Visit the Anthropology Museum 

Delve deeper into Mexico's Mesoamerican past at the , a space that houses the largest collection of pieces from the historical region. Located right by the Chapultepec Castle in Chapultepec Park (Bosque de Chapultepec), this is Mexico's most-visited museum. Plan two to three hours at least, but you could easily spend the whole day there.

Dine at Pujol

Consistently rated one of the best restaurants in the world, you can only get into Pujol with a reservation. Be sure to book in advance! The menu is always evolving, but remains rooted in Mexican cuisine. Choose between the tasting or the omakase menu and plan to go hungry.

Day 3: Teotihuacán

The Pyramid of the Sun, located outside of Mexico City, Mexico.

Take a day trip to Teotihuacán

Established as a UNESCO World Heritage Site in 1987, Teotihuacán is a vast Mexican archaeological complex northeast of Mexico City. You’ll need a full day to explore as it’s one of the most important Mesoamerican sites in the Americas. 

Visit the archaeological zone while learning about the rituals, cosmology, beliefs and everyday lives of the Aztecs and the inhabitants of Teotihuacán before them. Running down the middle of the site, which was once a flourishing pre-Columbian city, is the Avenue of the Dead. It links the Temple of Quetzalcoatl, the Pyramid of the Moon and the Pyramid of the Sun, the latter two with panoramic views from their summits. 

Dine at Montecristo 

On the way back, stop at Montecristo for fine dining cuisine in a charming colonial house. Enjoy the live piano music and don’t leave without trying the vintage mezcal.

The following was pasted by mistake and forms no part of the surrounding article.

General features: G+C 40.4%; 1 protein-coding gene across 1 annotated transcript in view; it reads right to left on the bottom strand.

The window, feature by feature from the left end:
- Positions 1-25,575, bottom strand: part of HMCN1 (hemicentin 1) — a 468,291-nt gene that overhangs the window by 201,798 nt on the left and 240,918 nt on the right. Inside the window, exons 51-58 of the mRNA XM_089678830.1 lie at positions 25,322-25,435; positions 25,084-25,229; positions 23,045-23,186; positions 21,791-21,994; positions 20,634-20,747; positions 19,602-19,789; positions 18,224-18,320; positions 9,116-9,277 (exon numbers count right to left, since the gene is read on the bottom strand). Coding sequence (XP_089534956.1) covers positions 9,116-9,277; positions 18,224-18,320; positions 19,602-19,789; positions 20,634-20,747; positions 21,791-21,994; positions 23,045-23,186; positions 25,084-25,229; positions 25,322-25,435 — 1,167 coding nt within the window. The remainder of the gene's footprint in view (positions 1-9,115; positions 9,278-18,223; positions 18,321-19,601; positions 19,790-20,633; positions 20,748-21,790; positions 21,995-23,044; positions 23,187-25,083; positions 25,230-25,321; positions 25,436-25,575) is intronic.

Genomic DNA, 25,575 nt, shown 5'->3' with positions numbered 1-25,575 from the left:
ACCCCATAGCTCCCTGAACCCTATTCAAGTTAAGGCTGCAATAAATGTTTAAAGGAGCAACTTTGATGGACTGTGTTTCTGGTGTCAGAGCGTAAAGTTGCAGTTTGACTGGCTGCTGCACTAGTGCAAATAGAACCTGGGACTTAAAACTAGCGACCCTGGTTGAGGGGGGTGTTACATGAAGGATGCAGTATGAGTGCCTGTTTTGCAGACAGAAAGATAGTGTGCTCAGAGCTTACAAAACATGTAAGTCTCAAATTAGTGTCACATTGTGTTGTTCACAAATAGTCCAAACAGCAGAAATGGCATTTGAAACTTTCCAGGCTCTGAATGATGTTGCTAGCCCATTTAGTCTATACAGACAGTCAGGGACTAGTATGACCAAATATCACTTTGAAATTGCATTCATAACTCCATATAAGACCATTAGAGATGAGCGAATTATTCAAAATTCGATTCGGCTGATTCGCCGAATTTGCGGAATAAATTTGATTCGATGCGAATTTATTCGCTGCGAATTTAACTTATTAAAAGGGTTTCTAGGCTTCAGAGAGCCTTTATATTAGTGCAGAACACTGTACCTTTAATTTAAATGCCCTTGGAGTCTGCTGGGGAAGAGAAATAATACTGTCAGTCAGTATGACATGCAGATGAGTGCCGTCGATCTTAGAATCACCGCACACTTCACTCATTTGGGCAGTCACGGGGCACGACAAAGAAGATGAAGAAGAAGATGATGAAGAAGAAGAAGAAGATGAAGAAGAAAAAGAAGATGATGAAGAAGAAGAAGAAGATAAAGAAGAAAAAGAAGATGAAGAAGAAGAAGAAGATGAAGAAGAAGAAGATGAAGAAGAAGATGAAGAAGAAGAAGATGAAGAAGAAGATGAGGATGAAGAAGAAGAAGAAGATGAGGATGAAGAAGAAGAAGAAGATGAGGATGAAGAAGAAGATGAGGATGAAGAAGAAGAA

A note from Leslie

For this big day of exploring, make sure to wear a hat, sunscreen and comfortable shoes. There’s lots of climbing involved.

Day 4: The Southern neighborhoods

Birds eye view of the art museum The Palacio de Bellas Artes in Mexico City.

Start with coffee

Across from Frida and Diego's house, stop by for coffee (or even breakfast) at - you'll feel like you stepped into old-world Mexico. On Sundays, Mexico City locals from the upper crust come here dressed to the nines for a fancy brunch with the whole family. It's fun people-watching.

Walk around

The southern part of Mexico City’s neighborhoods feel like small villages. Wander down the tree-lined streets of San Angel and Coyoacán and along the waterways of Xochimilco.

Walk the footsteps of some of Mexico's most revered artists and writers, including a visit to the Frida Kahlo Museum, Frida Kahlo's Casa Azul – a blue house where Mexican painter Frida Kahlo was born and later died, now a museum dedicated to her life - and Diego's Studio Museum, where Frida’s husband, Diego Rivera lived and created, sometimes with Frida.

Lunch at Mercado Coyoacán

This authentic Mexican market will take you on a journey for the senses as you sit down to savor the flavors on offer.

Head to Xochimilco

Explore the canals while floating on a colorful boat called a trajinera to learn about the Aztecs’ Ingenious technique for growing food upon the fertile river beds of the pre-Hispanic canals. The chinampas are still in use today, but for growing flowers rather than food crops.

From touring Mexico city to trying unique things to do in San Miguel De Allende, Mexico offers a vibrant culture, sound, and delicious local cuisine to explore.

A note from Leslie

If time allows, head to one of the many markets in the city. Each one has a different specialty: La Lagunilla for crafts and antiques, Milan 44 for hip eateries and Sonora Market is a must-visit for all the tarot and crystal lovers.

Need to Know

Looking to plan the perfect trip? Connect with a travel advisor in Mexico or a travel advisor in Mexico City to book one customized for your travel style.

Advisor - Leslie Overton

Travel Advisor

Leslie Overton